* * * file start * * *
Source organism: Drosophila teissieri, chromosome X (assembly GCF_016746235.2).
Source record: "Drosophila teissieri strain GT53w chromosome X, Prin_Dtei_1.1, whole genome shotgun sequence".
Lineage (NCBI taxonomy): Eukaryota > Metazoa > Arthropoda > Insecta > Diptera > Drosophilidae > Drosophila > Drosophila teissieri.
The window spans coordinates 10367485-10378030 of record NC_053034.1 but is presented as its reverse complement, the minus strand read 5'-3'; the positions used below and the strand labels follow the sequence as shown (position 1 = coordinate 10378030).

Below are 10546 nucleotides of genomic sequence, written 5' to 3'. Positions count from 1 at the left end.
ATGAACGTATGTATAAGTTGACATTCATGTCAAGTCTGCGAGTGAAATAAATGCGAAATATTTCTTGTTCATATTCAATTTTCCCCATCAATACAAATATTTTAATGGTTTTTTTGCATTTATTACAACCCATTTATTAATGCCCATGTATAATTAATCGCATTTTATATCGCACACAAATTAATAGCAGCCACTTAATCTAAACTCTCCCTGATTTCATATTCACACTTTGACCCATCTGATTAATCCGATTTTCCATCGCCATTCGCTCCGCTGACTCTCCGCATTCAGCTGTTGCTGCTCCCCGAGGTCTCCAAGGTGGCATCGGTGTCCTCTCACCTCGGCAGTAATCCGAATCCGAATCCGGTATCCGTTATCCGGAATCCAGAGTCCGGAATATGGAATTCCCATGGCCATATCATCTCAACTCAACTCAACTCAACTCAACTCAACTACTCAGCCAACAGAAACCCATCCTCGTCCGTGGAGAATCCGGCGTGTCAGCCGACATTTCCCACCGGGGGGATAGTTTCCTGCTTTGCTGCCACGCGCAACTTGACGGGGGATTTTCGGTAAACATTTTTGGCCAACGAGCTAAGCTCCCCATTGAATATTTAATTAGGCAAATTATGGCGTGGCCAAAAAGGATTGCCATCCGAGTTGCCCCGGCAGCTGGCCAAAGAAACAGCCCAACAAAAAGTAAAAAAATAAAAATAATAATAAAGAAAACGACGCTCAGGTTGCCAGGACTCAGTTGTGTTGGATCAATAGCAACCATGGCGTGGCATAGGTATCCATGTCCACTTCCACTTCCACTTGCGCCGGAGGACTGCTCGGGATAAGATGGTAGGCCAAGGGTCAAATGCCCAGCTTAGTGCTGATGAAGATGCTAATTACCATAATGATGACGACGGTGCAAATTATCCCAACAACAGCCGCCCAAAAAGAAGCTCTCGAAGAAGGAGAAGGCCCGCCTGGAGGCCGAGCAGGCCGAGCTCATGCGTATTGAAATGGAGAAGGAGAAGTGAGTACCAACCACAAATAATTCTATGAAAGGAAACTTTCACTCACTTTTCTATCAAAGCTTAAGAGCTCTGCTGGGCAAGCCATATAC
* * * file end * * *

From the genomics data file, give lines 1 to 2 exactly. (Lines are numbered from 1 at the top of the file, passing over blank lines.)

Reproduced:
Source organism: Drosophila teissieri, chromosome X (assembly GCF_016746235.2).
Source record: "Drosophila teissieri strain GT53w chromosome X, Prin_Dtei_1.1, whole genome shotgun sequence".